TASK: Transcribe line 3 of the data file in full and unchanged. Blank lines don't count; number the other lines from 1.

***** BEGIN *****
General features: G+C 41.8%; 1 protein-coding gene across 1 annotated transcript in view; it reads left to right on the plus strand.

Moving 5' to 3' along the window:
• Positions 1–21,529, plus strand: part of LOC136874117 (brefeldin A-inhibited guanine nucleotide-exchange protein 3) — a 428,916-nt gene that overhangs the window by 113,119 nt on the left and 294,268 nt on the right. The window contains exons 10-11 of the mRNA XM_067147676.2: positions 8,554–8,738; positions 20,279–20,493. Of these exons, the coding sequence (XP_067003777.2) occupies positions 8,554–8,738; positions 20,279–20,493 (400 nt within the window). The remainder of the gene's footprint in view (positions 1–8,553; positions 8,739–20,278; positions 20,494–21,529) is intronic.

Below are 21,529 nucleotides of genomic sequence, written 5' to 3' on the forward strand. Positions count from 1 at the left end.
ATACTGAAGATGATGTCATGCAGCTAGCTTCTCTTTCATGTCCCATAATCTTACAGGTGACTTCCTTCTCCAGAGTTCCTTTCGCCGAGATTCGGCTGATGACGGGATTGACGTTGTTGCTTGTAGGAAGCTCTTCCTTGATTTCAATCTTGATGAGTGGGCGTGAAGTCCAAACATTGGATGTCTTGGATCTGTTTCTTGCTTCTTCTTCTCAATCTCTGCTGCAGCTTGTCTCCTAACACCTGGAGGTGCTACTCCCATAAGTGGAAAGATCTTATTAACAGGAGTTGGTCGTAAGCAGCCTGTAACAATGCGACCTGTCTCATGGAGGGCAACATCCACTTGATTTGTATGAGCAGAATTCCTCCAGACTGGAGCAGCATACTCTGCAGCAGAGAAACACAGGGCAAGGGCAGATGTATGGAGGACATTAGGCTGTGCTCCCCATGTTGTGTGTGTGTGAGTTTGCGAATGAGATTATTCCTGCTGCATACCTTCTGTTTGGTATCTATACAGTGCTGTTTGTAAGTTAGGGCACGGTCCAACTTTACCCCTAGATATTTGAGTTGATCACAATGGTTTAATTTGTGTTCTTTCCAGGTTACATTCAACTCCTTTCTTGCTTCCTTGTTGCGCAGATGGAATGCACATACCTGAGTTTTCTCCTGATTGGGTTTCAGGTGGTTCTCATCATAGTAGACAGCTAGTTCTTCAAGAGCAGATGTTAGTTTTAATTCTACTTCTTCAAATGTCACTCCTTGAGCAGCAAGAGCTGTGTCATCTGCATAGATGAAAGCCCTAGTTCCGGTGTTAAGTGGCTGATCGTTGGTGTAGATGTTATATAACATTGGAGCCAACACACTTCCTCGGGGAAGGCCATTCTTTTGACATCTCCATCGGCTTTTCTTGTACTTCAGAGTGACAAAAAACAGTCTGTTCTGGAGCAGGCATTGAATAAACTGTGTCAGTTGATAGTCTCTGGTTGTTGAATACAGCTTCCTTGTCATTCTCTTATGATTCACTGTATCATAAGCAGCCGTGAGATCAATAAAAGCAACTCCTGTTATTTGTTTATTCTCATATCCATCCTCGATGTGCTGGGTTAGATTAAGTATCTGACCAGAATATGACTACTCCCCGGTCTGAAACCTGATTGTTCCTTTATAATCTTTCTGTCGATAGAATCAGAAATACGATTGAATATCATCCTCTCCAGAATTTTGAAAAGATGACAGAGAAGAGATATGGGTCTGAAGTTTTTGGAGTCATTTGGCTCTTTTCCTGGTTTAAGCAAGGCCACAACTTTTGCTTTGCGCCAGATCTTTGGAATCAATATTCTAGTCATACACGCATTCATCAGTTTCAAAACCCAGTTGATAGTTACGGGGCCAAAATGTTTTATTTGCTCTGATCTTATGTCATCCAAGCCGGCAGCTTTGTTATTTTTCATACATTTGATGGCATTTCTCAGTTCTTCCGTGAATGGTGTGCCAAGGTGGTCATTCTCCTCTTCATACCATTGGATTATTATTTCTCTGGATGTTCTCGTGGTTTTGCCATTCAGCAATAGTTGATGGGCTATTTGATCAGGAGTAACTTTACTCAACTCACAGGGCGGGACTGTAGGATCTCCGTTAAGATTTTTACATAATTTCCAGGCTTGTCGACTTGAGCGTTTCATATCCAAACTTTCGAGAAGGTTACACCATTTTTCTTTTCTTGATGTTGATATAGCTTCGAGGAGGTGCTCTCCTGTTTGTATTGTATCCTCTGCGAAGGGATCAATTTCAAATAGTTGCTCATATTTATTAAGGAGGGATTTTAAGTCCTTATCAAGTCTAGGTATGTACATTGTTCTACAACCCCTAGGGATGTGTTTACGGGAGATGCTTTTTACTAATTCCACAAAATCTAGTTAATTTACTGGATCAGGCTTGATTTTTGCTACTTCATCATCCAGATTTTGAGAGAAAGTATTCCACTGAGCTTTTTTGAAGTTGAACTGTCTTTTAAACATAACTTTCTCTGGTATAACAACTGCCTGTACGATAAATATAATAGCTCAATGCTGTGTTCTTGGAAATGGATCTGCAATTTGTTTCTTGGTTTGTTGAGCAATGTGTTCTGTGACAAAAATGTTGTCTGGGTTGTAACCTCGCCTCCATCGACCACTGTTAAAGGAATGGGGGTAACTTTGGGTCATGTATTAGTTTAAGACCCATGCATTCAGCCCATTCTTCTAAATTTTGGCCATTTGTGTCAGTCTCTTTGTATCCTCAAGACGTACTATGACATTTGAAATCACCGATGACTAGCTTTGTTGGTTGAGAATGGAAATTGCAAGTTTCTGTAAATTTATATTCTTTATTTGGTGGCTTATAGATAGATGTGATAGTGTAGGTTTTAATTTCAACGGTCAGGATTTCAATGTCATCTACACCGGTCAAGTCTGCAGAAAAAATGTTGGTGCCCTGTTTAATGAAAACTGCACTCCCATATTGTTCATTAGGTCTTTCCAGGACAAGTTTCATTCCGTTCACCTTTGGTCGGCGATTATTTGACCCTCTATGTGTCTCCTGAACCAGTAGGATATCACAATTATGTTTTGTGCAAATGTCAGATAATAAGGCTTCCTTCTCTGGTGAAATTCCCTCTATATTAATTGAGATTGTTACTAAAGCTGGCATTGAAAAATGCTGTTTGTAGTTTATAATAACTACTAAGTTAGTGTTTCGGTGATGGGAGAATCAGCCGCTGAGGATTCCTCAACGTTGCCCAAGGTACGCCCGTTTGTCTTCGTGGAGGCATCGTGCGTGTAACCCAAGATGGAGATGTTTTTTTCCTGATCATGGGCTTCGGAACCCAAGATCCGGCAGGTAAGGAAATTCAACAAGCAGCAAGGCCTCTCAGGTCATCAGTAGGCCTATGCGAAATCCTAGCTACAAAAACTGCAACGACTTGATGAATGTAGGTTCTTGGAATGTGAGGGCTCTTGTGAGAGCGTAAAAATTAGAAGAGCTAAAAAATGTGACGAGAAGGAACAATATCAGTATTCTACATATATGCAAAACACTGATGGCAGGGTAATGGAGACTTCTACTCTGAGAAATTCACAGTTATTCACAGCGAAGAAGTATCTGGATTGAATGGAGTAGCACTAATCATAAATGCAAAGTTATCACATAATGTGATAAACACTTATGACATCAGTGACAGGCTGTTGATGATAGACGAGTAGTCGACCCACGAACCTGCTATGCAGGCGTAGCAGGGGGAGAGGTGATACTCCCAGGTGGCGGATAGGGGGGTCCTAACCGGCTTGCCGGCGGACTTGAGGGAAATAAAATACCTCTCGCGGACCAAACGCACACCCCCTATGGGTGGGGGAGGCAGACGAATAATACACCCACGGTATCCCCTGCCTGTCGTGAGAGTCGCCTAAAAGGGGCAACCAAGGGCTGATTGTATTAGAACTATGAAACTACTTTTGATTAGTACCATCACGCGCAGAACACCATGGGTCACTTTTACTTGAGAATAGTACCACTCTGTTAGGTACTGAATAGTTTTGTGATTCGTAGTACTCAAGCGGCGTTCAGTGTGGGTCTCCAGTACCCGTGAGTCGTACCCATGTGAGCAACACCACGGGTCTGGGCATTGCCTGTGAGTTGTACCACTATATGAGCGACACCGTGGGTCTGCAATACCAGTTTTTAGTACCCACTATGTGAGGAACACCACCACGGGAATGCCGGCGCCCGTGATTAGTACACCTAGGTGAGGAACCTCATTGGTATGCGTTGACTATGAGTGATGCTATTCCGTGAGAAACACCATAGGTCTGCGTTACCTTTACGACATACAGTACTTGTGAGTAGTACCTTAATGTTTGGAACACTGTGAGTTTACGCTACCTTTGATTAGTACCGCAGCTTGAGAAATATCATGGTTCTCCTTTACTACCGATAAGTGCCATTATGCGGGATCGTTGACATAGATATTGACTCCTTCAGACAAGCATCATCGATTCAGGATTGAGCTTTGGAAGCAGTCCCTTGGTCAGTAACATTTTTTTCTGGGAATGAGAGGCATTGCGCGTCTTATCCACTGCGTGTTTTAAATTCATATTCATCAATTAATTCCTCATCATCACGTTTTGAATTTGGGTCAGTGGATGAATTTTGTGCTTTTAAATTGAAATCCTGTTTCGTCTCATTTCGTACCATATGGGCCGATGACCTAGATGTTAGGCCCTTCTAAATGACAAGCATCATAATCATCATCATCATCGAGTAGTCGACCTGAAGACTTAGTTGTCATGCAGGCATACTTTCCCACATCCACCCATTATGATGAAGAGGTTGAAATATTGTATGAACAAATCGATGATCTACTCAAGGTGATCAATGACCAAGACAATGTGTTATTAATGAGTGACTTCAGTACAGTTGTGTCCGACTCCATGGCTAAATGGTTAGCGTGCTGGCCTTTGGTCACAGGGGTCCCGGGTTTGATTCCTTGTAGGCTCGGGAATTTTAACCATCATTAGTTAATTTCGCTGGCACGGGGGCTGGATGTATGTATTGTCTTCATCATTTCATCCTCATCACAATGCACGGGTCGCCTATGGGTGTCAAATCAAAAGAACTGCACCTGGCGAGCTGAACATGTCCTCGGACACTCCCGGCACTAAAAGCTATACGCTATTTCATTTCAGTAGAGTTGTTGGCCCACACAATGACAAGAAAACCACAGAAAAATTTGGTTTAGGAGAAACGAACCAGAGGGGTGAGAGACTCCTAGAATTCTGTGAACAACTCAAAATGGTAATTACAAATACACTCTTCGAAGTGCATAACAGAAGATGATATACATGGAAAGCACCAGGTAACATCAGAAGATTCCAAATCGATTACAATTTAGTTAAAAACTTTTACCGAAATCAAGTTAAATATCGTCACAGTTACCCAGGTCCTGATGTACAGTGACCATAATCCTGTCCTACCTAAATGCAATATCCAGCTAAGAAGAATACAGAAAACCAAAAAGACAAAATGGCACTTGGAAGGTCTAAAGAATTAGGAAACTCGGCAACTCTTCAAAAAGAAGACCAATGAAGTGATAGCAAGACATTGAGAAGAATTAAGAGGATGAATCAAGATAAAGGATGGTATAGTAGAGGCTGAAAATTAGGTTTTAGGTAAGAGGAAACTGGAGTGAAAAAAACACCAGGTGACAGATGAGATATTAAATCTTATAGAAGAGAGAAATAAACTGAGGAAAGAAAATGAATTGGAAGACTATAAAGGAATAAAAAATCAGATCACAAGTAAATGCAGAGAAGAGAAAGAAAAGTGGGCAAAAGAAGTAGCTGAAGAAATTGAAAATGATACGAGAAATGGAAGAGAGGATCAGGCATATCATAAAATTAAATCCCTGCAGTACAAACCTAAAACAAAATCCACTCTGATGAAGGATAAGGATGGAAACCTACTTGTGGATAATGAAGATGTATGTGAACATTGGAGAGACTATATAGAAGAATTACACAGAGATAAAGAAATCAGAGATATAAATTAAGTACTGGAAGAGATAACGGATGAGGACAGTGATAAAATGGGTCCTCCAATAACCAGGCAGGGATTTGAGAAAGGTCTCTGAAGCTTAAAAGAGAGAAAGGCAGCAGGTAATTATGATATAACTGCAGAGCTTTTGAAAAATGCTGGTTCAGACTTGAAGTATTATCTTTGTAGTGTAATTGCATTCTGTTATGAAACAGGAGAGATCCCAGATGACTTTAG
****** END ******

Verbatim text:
• Positions 1–21,529, plus strand: part of LOC136874117 (brefeldin A-inhibited guanine nucleotide-exchange protein 3) — a 428,916-nt gene that overhangs the window by 113,119 nt on the left and 294,268 nt on the right. The window contains exons 10-11 of the mRNA XM_067147676.2: positions 8,554–8,738; positions 20,279–20,493. Of these exons, the coding sequence (XP_067003777.2) occupies positions 8,554–8,738; positions 20,279–20,493 (400 nt within the window). The remainder of the gene's footprint in view (positions 1–8,553; positions 8,739–20,278; positions 20,494–21,529) is intronic.